Rafael Guerrero Rodriguez v. Merrick Garland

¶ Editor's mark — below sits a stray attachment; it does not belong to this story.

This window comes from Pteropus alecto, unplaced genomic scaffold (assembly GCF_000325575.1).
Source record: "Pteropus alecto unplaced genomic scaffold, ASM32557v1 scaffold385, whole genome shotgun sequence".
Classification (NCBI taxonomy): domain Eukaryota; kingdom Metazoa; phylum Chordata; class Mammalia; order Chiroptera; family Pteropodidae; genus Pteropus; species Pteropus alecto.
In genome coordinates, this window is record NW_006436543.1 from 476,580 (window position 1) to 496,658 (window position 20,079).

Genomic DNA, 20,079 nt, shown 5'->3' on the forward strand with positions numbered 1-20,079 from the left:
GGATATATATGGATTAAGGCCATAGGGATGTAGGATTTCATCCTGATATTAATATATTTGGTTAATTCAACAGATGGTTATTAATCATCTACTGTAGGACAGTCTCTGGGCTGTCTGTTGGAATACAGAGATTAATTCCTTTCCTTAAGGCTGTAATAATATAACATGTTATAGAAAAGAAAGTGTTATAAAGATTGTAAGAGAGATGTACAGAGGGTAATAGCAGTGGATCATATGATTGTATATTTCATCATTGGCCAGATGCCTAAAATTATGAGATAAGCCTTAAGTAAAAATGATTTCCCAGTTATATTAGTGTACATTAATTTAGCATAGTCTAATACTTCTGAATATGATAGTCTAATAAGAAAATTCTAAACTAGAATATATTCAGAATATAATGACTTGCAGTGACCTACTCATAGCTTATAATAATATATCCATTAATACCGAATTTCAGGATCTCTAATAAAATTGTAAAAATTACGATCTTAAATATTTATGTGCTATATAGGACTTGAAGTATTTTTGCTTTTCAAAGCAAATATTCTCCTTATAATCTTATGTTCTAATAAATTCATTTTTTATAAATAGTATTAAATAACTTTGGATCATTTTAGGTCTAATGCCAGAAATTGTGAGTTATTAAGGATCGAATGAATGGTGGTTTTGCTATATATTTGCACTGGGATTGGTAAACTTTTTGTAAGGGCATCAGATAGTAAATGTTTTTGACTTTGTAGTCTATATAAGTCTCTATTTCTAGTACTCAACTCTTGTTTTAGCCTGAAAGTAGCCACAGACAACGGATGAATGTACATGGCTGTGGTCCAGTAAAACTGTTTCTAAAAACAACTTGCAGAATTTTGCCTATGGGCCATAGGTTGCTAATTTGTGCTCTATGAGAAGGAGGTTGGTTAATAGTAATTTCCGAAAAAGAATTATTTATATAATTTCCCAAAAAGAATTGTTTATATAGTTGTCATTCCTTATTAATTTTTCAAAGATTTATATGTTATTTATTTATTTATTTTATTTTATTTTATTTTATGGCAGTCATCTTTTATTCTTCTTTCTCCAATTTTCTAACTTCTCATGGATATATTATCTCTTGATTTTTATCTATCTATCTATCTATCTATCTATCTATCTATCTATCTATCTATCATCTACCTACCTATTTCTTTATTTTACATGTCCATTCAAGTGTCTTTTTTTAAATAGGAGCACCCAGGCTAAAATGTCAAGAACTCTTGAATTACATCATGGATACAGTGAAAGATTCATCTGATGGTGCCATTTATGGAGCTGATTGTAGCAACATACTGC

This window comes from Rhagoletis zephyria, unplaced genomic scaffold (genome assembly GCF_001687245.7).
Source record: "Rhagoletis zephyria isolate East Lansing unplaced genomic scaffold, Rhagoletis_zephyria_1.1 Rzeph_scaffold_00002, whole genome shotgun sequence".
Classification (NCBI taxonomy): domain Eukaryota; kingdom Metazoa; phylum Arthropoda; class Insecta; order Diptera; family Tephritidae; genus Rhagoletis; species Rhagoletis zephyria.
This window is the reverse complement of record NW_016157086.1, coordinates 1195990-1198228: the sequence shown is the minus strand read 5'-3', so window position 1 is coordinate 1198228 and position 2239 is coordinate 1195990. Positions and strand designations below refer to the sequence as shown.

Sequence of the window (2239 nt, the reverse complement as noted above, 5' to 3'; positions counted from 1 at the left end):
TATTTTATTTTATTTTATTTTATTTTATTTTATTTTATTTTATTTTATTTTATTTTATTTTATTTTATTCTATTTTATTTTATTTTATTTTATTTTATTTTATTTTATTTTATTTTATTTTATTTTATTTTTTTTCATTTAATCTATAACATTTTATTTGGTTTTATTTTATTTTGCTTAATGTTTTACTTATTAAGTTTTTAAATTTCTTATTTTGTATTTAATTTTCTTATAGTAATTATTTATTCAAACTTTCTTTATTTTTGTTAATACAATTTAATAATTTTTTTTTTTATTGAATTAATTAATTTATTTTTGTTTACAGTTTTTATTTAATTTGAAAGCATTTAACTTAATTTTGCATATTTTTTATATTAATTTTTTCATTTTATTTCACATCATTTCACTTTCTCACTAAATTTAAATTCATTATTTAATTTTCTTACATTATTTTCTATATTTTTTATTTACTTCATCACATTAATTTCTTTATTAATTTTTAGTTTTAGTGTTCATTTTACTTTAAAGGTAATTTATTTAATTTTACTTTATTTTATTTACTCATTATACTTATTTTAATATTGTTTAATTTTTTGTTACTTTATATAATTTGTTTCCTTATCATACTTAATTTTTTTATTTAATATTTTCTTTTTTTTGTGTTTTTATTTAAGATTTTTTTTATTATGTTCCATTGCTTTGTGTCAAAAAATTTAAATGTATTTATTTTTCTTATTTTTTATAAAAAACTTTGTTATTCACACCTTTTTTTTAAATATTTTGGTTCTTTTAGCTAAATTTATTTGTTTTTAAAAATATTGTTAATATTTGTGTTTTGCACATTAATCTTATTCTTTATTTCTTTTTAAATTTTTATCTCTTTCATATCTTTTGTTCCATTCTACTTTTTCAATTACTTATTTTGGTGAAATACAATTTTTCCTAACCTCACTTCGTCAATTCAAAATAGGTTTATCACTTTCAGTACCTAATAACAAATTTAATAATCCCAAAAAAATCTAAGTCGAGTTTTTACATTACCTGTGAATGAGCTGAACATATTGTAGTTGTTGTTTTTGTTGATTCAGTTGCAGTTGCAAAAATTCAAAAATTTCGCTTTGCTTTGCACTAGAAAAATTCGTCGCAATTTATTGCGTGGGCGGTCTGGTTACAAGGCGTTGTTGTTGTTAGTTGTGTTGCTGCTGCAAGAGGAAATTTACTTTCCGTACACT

NOT FOR PUBLICATION FILED UNITED STATES COURT OF APPEALS JAN 31 2023 MOLLY C. DWYER, CLERK U.S. COURT OF APPEALS FOR THE NINTH CIRCUIT RAFAEL ANTONIO GUERRERO No. 20-71629 RODRIGUEZ, Agency No. A202-076-066 Petitioner, v. MEMORANDUM* MERRICK B. GARLAND, Attorney General, Respondent. On Petition for Review of an Order of the Board of Immigration Appeals Argued and Submitted January 24, 2023 San Francisco, California Before: GOULD, RAWLINSON, and BRESS, Circuit Judges. Rafael Antonio Guerrero Rodriguez (“Guerrero Rodriguez” or “Petitioner”) is a native and citizen of El Salvador. When he entered the United States, he did not possess or present any valid immigrant visa or reentry permit, and he was not admitted or paroled after inspection by an immigration officer. He was served a Notice to Appear (“NTA”) in September 2014. In November 2016, Guerrero * This disposition is not appropriate for publication and is not precedent except as provided by Ninth Circuit Rule 36-3. Rodriguez admitted to the factual allegations and conceded the charge of removability in the NTA. He requested relief in the forms of asylum, withholding of removal, and protection under the Convention Against Torture (“CAT”). The Immigration Judge (“IJ”) heard Guerrero Rodriguez’s case on July 12, 2018 and denied his application for relief. Guerrero Rodriguez appealed to the Board of Immigration Appeals (“BIA”), which affirmed the IJ’s decision without an opinion. We have jurisdiction under 8 U.S.C. § 1252 and deny in part and dismiss in part the petition for review. In cases where the BIA affirms the IJ’s decision without an opinion, the IJ’s decision becomes the BIA’s decision, and we evaluate the IJ’s decision as we would that of the Board. Lanza v. Ashcroft, 389 F.3d 917, 925 (9th Cir. 2004). “Whether a group constitutes a particular social group is a question of law,” which we review de novo. Cordoba v. Barr, 962 F.3d 479, 482 (9th Cir. 2020) (internal quotations omitted) (quoting Pirir-Boc v. Holder, 750 F.3d 1077, 1081 (9th Cir. 2014)). The applicant has the burden to demonstrate the existence of a cognizable particular social group (“PSG”), their membership in that PSG, and a risk of persecution on account of their membership in the specified PSG. See Henriquez- Rivas v. Holder, 707 F.3d 1081, 1083 (9th Cir. 2013) (en banc). 1. We lack jurisdiction to consider Guerrero Rodriguez’s contention that the IJ “mischaracterized” his proposed social group because he failed to raise this issue 2 before the BIA. We accordingly dismiss the petition with respect to this issue. See 8 U.S.C. § 1252(d)(1); Barron v. Ashcroft, 358 F.3d 674, 677 (9th Cir. 2004). 2. Petitioner’s proposed social group comprised of “Salvadoran youth targeted for gang recruitment” is not cognizable. The Board has previously interpreted the phrase “particular social group” to refer to a group that is “(1) composed of members who share a common immutable characteristic, (2) defined with particularity, and (3) socially distinct within the society in question.” See Matter of M-E-V-G-, 26 I. & N. Dec. 227, 237 (B.I.A. 2014). Here, …

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